Overview

Comprehensive Description

Description

Leaves alternate, entire (in ours). Inflorescences of pedunculate axillary cymes. Calyx shorter than the corolla. Corolla 5-lobed; lobes subequal with broad membranous margins. Ovary inferior, 2-locular, fleshy. Stigma surrounded by a cup-shaped membrane. Fruit a succulent drupe.
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© Mark Hyde, Bart Wursten and Petra Ballings

Source: Flora of Zimbabwe

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Ecology

Habitat

Depth range based on 6 specimens in 1 taxon.

Environmental ranges
  Depth range (m): 1 - 1
 
Note: this information has not been validated. Check this *note*. Your feedback is most welcome.

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Molecular Biology and Genetics

Molecular Biology

Statistics of barcoding coverage

Barcode of Life Data Systems (BOLD) Stats
                                        
Specimen Records:74Public Records:59
Specimens with Sequences:73Public Species:51
Specimens with Barcodes:72Public BINs:0
Species:53         
Species With Barcodes:52         
          
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© Barcode of Life Data Systems

Source: Barcode of Life Data Systems (BOLD)

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Barcode data

Creative Commons Attribution 3.0 (CC BY 3.0)

© Barcode of Life Data Systems

Source: Barcode of Life Data Systems (BOLD)

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Locations of barcode samples

Collection Sites: world map showing specimen collection locations for Scaevola

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© Barcode of Life Data Systems

Source: Barcode of Life Data Systems (BOLD)

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Wikipedia

Scaevola

Scaevola is a genus of flowering plants in the Goodenia family, Goodeniaceae. It consists of more than 130 tropical species, with the center of diversity being Australia and Polynesia, including Hawaii.

Common names for Scaevola species include scaevolas, fan-flowers, half-flowers, and naupaka, the plant's Hawaiian name. The flowers are shaped as if they have been cut in half. Consequently, the generic name means "left-handed" in Latin. Many legends have been told to explain the formation of the naupaka's unique half flowers. In one version a woman tears the flower in half after a quarrel with her lover. The gods, angered, turn all naupaka flowers into half flowers and the two lovers remained separated while the man is destined to search in vain for another whole flower.[2]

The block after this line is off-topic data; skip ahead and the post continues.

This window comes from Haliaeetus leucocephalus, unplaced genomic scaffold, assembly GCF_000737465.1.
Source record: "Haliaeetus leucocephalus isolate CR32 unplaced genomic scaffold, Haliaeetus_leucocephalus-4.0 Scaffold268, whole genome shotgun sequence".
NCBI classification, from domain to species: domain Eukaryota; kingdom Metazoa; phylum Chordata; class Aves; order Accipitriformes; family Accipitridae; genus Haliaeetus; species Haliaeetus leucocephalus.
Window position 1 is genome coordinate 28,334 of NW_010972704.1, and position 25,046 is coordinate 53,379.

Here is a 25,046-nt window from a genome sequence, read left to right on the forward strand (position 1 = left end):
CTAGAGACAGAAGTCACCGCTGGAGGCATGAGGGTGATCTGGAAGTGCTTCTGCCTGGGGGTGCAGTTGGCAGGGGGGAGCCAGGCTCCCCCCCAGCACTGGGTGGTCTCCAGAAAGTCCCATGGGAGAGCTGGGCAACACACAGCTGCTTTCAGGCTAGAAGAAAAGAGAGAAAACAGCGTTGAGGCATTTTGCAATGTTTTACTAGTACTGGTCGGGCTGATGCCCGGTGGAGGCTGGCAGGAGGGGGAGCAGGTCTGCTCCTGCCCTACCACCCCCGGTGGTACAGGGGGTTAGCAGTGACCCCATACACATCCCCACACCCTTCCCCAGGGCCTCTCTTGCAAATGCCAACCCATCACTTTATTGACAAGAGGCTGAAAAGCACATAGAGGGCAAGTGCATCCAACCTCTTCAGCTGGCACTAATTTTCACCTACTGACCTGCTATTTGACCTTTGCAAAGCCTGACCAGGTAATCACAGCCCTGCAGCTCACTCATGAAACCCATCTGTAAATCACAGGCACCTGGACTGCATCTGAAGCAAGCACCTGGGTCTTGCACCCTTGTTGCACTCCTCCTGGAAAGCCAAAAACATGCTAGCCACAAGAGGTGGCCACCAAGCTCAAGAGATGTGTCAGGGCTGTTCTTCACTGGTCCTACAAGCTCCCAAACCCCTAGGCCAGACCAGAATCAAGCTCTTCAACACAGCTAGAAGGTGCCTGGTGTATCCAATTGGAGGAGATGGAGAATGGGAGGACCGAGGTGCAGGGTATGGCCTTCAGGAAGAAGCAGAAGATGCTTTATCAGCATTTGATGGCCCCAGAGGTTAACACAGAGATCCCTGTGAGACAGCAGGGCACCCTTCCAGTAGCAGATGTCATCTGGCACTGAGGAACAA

Scaevola is the only Goodeniaceae genus that is widespread outside of Australia. In at least six separate dispersals, about 40 species have spread throughout the Pacific Basin, with a few reaching the tropical coasts of the Atlantic and Indian Oceans.

The Hawaiian Islands are home to ten Scaevola species, nine of which are endemic.[3] Eight of the indigenous species are the result of a single colonization event. Scaevola glabra and Scaevola taccada arrived separately to produce a total of three colonizations of Hawaii by Scaevola. Some of the endemic species are of hybrid origin.[4]

Beach Naupaka (Scaevola taccada synonym S. sericea) occurs throughout the Pacific and Indian Oceans and is considered an invasive species in Florida, USA, and in some islands of the Caribbean including the Cayman Islands[5] and the Bahamas. Beachberry or Inkberry (Scaevola plumieri) is widespread along the Atlantic coast of the tropical Americas and Africa; however, it is becoming rarer in areas where S. taccada is displacing native coastal plants.

Most Australian Scaevola have dry fruits and sprawling, herbaceous to shrubby habits. By contrast, nearly all species outside Australia have shrub habits with fleshy fruit making dispersal by frugivores easy.

The plant pathogenic sac fungus Mycosphaerella scaevolae was discovered on a Scaevola fan-flower.

Selected species[edit]

Flowers of Scaevola taccada (Beach Naupaka)

Notes[edit]

  1. ^ "Genus: Scaevola L.". Germplasm Resources Information Network. United States Department of Agriculture. 2007-10-05. Retrieved 2010-09-21. 
  2. ^ Hammer, Roger (Spring 1998). "Postcards from Paradise: Separated Lovers and the Beach Naupaka" (PDF). Wildland Weeds: 7–8. 
  3. ^ "Selected Plants Found on Hawaii's Offshore Islets". Offshore Islet Restoration Committee. 
  4. ^ Howarth, Dianella G.; David A. Baum (2005). "Genealogical evidence of homoploid hybrid speciation in an adaptive radiation of Scaevola (Goodeniaceae) in the Hawaiian Islands". Evolution 59 (5): 948–961. doi:10.1111/j.0014-3820.2005.tb01034.x. PMID 16136795. 
  5. ^ DaCosta-Cottam, M.; Olynik, J., Blumenthal, J., Godbeer, K.D., Gibb, J., Bothwell, J., Burton, F.J., Bradley, P.E., Band, A., Austin, T., Bush, P., Johnson, B.J., Hurlston, L., Bishop, L., McCoy, C., Parsons, G., Kirkconnell, J., Halford, S. and Ebanks-Petrie, G. (2009). Cayman Islands National Biodiversity Action Plan 2009 (PDF). Cayman Islands Government. Department of Environment. 
  6. ^ Little Jr., Elbert L.; Roger G. Skolmen (1989). "Naupaka kuahiwi, mountain naupaka" (PDF). Common Forest Trees of Hawaii (Native and Introduced). United States Forest Service. 
  7. ^ Scott, Susan. 1991. Plants and Animals of Hawaii. Bess Press.

References[edit]

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Source: Wikipedia

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